Kuromame no shiso-ni : black beans, shiso and rice


Rice and beans, Japanese style. I think the shiso flavor is a nice companion for black beans and I had already paired them :

shiso bean empanadas

Kuromame, black soy beans. Soaked and boiled. They take lots of time to cook… depending on size and how old they are. Hard to predict, but don’t start now and expect serving them for next meal. Cook them the day before.


So I recooked the boiled beans in an oiled pan with onion, garlic, cumin seeds, a little paprika, salt. When the onions were cooked I’ve covered with bean cooking broth, let simmer. At the end, added cut shiso leaves in the beans, and some on top.


It’s a mix of genmai (brown rice) and akamai (red rice).


A simple soup : nameko mushrooms, hijiki seaweeds (dried), water. Then a little soy sauce when it’s cooked.


Steamed mizunasu aubergines and shiitake mushrooms.


Komatsuna no ohitashi (boiled and refreshed) with gomadare sesame dressing.



Mushroom duet creamy sauce for one-bite steaks and soba


Maybe that’s too classic for this blog : a meal of steak, pasta and sauce. Why not ? It’s based on local produce. This sauce is ideal to serve with pasta, or with meat, or with both.
The fungi are available year round but they evoke Autumn because they have a wet forest smell.




Nameko (sticky mushroom).


Stir-fried with onion, a little garlic.


Creamed with coconut cream and milk and 1 tbs of potato starch. Salt. Pepper. You don’t need much as the mushrooms are very flavorful.


Wagyu Japanese beef steaks, grilled on the plancha.
Medium rare was the less I could do with this thickness.


With home-made matcha soba noodles, and the sauce.


Sansai. Japanese mountain vegetables in a meal

Here is the meal that completes the black tofu and agedashi taro in the previous post.

Let’s talk a little about 山菜 sansai mean litterally mountain vegetables. That’s a generic name for many plants wild or cultivated in small amounts that are used in Japan, but also in Korea and China. The hermit Buddhist monks were counting on them to diversify their dishes, and they are often used in the shojin ryori (monk fasting meals) and kaiseki ryori (refined meal before tea ceremony). You can go and gather yours if you live in the countryside. I’m not sure that what I’d pick up near Osaka would be edible particularly with the current level of air pollution. So I usually find mines in the store, and they are cultivated.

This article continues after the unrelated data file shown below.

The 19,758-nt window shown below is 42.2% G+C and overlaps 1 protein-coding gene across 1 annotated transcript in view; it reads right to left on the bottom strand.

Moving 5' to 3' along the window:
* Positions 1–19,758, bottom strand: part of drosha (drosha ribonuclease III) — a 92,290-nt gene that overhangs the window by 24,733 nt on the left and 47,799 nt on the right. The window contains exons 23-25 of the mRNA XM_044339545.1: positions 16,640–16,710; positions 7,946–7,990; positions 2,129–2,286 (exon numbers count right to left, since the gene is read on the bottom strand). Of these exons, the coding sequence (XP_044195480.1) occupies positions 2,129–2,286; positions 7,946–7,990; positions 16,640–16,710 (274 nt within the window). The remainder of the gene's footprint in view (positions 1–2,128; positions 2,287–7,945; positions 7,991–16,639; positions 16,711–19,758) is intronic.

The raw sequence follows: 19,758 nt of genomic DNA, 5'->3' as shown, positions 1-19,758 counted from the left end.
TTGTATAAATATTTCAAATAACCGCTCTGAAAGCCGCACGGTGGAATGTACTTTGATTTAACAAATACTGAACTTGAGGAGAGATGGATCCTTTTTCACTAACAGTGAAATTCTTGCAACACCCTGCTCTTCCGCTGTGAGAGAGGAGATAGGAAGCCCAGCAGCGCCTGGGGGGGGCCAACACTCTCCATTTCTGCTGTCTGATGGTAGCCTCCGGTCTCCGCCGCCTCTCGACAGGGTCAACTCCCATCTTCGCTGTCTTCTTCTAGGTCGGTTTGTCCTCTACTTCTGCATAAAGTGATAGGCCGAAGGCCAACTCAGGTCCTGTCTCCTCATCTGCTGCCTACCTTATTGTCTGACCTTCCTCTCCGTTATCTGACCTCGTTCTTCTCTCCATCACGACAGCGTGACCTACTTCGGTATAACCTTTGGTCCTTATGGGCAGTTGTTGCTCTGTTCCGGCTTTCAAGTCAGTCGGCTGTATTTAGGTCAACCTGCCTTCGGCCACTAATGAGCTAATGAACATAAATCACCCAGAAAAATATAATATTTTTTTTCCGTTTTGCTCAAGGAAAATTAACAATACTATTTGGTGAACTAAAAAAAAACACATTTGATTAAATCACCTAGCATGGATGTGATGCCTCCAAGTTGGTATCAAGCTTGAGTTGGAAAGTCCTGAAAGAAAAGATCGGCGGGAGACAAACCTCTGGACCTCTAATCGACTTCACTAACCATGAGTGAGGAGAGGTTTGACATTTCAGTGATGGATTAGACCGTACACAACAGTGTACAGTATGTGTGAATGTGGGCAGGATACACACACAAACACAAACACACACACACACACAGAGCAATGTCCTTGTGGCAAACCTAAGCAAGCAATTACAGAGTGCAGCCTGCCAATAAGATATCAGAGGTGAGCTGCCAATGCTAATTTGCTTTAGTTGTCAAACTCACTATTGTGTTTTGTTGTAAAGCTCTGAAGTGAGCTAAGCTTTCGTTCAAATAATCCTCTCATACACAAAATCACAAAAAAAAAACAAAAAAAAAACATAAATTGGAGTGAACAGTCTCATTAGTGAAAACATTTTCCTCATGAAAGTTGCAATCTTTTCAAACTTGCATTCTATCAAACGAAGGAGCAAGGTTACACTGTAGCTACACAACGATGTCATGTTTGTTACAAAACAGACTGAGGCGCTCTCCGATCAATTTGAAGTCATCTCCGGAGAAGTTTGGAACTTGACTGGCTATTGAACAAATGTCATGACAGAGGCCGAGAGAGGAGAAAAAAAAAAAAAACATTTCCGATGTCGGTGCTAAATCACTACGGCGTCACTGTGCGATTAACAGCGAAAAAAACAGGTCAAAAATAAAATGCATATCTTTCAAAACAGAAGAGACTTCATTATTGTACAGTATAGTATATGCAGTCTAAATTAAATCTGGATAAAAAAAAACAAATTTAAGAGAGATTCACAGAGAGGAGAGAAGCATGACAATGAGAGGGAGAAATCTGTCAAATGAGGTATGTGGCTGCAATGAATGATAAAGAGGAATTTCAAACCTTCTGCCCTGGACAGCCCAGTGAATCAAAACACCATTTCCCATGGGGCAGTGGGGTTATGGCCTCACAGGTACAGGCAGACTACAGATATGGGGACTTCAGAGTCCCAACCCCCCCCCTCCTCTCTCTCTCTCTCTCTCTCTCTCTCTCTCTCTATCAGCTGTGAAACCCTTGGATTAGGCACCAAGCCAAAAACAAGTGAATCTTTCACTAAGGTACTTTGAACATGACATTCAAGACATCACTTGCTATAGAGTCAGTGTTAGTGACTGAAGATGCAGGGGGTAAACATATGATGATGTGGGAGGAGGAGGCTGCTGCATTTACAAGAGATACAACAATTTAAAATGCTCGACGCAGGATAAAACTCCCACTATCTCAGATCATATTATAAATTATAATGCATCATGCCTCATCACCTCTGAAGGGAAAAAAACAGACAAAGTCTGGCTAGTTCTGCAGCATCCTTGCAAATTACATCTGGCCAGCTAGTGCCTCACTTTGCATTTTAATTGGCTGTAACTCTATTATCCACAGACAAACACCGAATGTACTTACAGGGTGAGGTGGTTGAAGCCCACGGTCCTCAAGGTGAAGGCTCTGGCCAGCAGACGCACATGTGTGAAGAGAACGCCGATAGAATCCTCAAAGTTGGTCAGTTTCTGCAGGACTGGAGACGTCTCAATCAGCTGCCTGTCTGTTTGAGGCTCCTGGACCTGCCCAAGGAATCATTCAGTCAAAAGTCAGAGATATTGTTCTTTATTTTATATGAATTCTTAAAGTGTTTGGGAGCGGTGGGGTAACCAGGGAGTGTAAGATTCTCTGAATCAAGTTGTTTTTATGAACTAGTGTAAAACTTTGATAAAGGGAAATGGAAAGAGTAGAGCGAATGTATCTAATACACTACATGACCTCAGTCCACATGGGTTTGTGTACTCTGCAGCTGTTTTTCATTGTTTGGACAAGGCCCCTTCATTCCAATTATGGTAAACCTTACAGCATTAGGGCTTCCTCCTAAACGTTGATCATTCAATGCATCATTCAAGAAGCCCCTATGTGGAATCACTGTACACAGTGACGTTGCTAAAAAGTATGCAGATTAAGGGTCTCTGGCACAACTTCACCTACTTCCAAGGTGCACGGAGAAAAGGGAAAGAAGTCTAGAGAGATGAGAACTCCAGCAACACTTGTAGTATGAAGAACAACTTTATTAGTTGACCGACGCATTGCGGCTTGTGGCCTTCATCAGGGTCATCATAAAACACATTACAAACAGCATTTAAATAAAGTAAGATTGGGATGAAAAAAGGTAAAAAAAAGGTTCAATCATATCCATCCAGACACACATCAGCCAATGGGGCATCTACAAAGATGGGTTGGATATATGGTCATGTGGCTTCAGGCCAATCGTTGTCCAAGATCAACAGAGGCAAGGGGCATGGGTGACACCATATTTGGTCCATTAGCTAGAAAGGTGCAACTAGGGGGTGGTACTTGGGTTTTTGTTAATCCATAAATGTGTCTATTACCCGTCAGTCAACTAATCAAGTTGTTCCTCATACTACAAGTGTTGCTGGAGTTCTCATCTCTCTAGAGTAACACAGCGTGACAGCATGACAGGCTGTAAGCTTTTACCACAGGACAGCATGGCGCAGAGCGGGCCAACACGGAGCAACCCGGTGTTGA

There is no complete list of the varieties of sansai. It’s whatever you can eat.  

I had a mix containing nameko (orange mushrooms), enoki (white long mushrooms), warabi (in green, it’s fern sprouts), zenmai (in brown), small takenoko (bamboo sprouts, slices), kikurage (in dark brown, wood ear mushrooms). And I had renkon (lotus root).

They were boiled. So I rinsed and reheated them with dashi (fish broth), a little mirin and soy sauce.

Grilled komochi shishamo fish, with yuzu-kosho citrus pepper condiment.

Pastel salad : cabbage, kabu turnip and vinegar pickled ginger.

And genmai (brown rice). Well, that makes a nice Japanese meal. That’s not so long to prepare as the tofu was made in advance, the rice is done in the cooker, the veggies were pre-cooked.

Tofu quiche-gratin

A good warm gratin. It’s not so cold here, and some would even think it’s hardly cool but we get used to so hot in Summer. So I crave food that warms me up.

It’s a “crustless quiche”, well not a quiche then, with tofu. Filled with veggies.

The ingredients : tofu, egg, mizuna leaves and nameko mushrooms.

Miso and sake kasu for flavoring.

Baked. It looks naked, no ?

I added a little olive oil, black pepper,nutmeg…

…powdered roast sesame and sweet chili sauce.

Mmmm… all that is delicious together.

Rice and beans. And nameko.

You don’t need much food : rice and beans. And you’re good to go. With a few veggies it’s even better. In many countries over the world, generations of people have lived eating this roughly at every meal. I like more variety, but once in a while, that’s great.

Hatsuga genmai germinated brown rice (read more).

Kuromame, black soy beans.
They are hard cookies… Well, you need time. With a good long soaking 2 or 3 hours. Without, some say 8 hours. So make a big batch and you can freeze what you don’t use.

Cooking black soy beans (kuromame) :

-Rinse the beans. Place them 24 hours in cool water (in the fridge if it’s hot)
-Bring to boil, skim the foam.
-Cook on moderate heat till tender.
-Add seasonings, sauces… and simmer till very tender, or as you like.

Japanese trick : to get a nicer color, some add a few rusty nails (in a tea pouch) to soak and cook with the beans.

Kuromame beans, simmered with red onion, garlic, tomato paste, chili, olive oil.

Sticky mushrooms called nameko.

Blanched and refreshed with komatsuna greens. The seasoning is soy sauce, black vinegar and sansho pepper.

That makes a solid delicious vegan meal.